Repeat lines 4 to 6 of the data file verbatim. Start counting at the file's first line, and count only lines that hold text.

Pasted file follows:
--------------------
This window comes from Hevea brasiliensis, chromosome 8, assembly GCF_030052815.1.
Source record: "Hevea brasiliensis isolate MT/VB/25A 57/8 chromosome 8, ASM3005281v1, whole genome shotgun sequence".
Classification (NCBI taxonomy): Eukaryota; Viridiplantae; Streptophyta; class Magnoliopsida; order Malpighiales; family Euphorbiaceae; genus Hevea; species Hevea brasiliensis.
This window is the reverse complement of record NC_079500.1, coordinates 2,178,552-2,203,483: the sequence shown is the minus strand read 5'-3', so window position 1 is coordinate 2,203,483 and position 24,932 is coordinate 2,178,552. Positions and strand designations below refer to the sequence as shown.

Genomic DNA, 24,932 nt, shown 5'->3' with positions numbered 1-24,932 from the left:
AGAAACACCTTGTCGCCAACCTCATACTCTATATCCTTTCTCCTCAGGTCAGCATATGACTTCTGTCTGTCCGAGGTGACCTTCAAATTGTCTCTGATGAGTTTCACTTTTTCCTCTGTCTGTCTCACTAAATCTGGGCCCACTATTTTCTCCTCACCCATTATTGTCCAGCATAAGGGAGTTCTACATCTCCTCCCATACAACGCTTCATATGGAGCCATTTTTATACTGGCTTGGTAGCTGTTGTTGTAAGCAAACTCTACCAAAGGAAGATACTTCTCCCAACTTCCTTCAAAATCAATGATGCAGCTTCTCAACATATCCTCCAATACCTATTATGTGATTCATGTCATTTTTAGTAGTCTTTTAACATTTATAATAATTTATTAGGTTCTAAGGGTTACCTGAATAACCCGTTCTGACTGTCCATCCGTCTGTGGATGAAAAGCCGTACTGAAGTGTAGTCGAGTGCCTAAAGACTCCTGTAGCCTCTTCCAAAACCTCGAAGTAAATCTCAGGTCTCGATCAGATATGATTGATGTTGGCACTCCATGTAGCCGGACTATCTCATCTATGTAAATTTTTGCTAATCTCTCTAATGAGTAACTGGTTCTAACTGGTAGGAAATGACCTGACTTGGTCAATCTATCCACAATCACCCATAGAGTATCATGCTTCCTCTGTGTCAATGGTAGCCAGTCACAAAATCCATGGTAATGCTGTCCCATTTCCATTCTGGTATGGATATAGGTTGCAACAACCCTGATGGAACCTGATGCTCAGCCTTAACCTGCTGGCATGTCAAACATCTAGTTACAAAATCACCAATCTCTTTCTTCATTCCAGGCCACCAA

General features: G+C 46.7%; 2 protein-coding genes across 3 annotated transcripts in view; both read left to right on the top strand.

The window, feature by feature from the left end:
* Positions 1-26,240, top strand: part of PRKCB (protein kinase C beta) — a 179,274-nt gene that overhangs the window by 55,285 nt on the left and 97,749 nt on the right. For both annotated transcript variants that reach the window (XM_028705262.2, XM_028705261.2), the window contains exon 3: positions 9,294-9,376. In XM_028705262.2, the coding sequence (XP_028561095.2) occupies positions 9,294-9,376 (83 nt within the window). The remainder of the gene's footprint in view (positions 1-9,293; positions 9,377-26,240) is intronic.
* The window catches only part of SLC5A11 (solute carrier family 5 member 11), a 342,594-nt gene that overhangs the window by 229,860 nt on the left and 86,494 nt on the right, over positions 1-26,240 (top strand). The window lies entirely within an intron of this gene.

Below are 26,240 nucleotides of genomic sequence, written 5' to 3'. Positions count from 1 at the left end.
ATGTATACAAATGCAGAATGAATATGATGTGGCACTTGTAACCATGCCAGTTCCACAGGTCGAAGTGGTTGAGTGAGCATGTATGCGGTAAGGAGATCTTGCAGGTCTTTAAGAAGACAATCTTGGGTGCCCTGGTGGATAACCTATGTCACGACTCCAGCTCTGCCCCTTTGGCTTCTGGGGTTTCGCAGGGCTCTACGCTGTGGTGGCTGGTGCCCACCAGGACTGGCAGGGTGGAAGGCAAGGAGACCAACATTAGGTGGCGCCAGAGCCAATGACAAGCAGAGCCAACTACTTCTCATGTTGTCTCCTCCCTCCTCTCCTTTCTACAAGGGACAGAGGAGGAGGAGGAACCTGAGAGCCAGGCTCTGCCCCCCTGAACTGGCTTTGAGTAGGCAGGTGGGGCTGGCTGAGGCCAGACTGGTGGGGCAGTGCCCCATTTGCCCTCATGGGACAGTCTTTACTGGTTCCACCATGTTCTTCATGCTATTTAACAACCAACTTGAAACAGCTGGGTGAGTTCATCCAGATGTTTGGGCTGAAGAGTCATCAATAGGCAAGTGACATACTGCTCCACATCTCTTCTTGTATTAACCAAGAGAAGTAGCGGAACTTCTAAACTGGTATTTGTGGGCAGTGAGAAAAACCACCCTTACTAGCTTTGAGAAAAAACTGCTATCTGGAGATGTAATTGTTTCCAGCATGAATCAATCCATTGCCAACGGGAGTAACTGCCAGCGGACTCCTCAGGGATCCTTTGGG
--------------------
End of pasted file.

This window is the reverse complement of record NC_079500.1, coordinates 2,178,552-2,203,483: the sequence shown is the minus strand read 5'-3', so window position 1 is coordinate 2,203,483 and position 24,932 is coordinate 2,178,552. Positions and strand designations below refer to the sequence as shown.

Genomic DNA, 24,932 nt, shown 5'->3' with positions numbered 1-24,932 from the left:
AGAAACACCTTGTCGCCAACCTCATACTCTATATCCTTTCTCCTCAGGTCAGCATATGACTTCTGTCTGTCCGAGGTGACCTTCAAATTGTCTCTGATGAGTTTCACTTTTTCCTCTGTCTGTCTCACTAAATCTGGGCCCACTATTTTCTCCTCACCCATTATTGTCCAGCATAAGGGAGTTCTACATCTCCTCCCATACAACGCTTCATATGGAGCCATTTTTATACTGGCTTGGTAGCTGTTGTTGTAAGCAAACTCTACCAAAGGAAGATACTTCTCCCAACTTCCTTCAAAATCAATGATGCAGCTTCTCAACATATCCTCCAATACCTATTATGTGATTCATGTCATTTTTAGTAGTCTTTTAACATTTATAATAATTTATTAGGTTCTAAGGGTTACCTGAATAACCCGTTCTGACTGTCCATCCGTCTGTGGATGAAAAGCCGTACTGAAGTGTAGTCGAGTGCCTAAAGACTCCTGTAGCCTCTTCCAAAACCTCGAAGTAAATCTCAGGTCTCGATCAGATATGATTGATGTTGGCACTCCATGTAGCCGGACTATCTCATCTATGTAAATTTTTGCTAATCTCTCTAATGAGTAACTGGTTCTAACTGGTAGGAAATGACCTGACTTGGTCAATCTATCCACAATCACCCATAGAGTATCATGCTTCCTCTGTGTCAATGGTAGCCAGTCACAAAATCCATGGTAATGCTGTCCCATTTCCATTCTGGTATGGATATAGGTTGCAACAACCCTGATGGAACCTGATGCTCAGCCTTAACCTGCTGGCATGTCAAACATCTAGTTACAAAATCACCAATCTCTTTCTTCATTCCAGGCCACCAA